Or the story of how Milwaukee, with the best home record in the league, could only split two games despite leading both. Or of how Turner avenged his golden sombrero Friday with a game-winning homer Saturday. Of how Kenley Jansen, who’d seemed shaky at points this season, ended the game by retiring the two most dangerous Brewers, striking out Lorenzo Cain on three straight pitches and getting Christian Yelich to ground weakly to Turner. Of how the Brewers, who had the best bullpen DRA in the NL, almost blew a five-run lead on Friday and couldn’t hold a three-run lead on Saturday. Of how the bullpen gave up four runs for the second consecutive game and now have a 6.97 ERA and 1.74 WHIP through two games.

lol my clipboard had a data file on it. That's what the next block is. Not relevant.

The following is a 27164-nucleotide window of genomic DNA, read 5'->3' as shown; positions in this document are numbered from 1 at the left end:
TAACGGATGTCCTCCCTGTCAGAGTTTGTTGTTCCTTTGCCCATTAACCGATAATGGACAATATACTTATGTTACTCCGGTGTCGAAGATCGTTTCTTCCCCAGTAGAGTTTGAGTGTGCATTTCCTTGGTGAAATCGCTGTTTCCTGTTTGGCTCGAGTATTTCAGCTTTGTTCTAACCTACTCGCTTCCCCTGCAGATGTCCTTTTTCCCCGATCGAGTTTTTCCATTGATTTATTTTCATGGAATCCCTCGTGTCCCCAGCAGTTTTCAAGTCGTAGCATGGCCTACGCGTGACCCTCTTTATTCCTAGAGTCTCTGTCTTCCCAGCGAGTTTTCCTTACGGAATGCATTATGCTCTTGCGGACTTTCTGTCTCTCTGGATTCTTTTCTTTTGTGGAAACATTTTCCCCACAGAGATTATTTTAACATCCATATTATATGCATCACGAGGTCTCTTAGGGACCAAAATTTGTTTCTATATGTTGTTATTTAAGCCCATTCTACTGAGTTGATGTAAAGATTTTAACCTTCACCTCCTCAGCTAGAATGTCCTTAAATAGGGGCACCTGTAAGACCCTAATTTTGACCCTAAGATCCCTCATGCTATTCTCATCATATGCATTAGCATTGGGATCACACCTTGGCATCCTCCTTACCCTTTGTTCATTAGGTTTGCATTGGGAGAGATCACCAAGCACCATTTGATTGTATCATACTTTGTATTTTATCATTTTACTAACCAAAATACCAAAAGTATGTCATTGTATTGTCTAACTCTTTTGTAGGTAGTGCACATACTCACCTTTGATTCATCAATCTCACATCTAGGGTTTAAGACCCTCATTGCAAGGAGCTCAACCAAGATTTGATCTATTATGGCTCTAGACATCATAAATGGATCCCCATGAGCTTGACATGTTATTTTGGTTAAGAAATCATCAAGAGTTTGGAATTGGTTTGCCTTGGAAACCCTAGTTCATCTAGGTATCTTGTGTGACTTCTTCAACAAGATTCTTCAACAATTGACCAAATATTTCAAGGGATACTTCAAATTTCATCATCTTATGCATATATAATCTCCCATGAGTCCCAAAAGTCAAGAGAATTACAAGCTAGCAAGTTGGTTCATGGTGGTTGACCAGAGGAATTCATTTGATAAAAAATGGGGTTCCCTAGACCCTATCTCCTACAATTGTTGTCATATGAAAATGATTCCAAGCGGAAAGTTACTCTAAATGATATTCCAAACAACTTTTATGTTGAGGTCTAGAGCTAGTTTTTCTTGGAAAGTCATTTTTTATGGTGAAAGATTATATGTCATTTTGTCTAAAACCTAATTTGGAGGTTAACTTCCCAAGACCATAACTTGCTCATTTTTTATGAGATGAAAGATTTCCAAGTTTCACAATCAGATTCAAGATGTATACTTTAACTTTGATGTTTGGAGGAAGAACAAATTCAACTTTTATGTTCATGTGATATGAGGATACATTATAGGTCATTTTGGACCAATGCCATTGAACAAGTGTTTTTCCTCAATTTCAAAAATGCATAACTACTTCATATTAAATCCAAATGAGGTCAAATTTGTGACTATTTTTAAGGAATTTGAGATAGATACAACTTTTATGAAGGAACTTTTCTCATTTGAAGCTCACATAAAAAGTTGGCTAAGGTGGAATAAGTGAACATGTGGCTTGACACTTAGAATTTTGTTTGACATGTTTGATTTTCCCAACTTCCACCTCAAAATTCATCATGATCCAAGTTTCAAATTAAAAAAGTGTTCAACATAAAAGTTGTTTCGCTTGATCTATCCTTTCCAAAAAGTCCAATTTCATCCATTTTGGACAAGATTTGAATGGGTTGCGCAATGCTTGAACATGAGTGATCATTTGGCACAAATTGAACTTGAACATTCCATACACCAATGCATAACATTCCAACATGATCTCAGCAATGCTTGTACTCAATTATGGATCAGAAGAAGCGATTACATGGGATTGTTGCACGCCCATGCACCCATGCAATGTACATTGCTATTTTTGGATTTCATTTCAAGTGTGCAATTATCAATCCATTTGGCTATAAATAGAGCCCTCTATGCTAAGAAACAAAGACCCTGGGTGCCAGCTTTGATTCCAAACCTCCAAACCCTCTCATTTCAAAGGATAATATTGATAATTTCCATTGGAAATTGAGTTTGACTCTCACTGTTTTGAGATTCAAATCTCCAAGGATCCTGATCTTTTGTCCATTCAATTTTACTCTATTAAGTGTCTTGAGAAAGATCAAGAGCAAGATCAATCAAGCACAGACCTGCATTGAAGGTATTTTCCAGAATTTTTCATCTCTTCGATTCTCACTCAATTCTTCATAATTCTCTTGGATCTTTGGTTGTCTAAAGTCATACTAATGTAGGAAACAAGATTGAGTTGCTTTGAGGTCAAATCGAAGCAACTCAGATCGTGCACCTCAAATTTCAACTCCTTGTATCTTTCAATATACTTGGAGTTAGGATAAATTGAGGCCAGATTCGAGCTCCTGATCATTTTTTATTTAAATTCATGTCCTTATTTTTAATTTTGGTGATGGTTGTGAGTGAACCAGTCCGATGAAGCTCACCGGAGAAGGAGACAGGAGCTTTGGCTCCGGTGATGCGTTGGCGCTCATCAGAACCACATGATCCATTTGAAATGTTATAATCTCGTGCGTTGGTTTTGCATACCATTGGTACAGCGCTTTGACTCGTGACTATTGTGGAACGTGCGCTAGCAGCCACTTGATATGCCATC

Those will be the stories of the game and the stories that will linger on through the series. Can the Brewers’ bullpen get back on track? Can the key Dodgers bats produce? Can Yelich continue to play out of his mind? Is Jansen right? For that matter, will Clayton Kershaw ever put the Clayton Kershaw postseason narrative to rest? Can the team that plays in MLB’s smallest market with the fifth-lowest payroll beat the team that plays in the second-largest market with the third-largest payroll?
It won’t be a story of the Brewers’ starting pitchers. Brewers starters combined to finish 11th in the NL in innings, seventh in ERA, and 13th in DRA and quality starts. (By contrast, the Dodgers ranked sixth, first, first, and fourth.) They’ll be forgotten.
They’ll be forgotten, just like some players are forgotten. Or even outstanding performances are forgotten if more dramatic subsequent events eclipse them.
Wade Miley starts prior to October 13, 2018: 213.
Wade Miley starts prior to October 13, 2018 in which he pitched at least five innings, allowing two or fewer hits, no walks, and no runs: 0.
Wade Miley, October 13, 2018: 5 2/3 innings, two hits, no walks, no runs allowed. (He also hit a double and a single.)
Wade Miley, October 13, 2018, pitching record: No decision.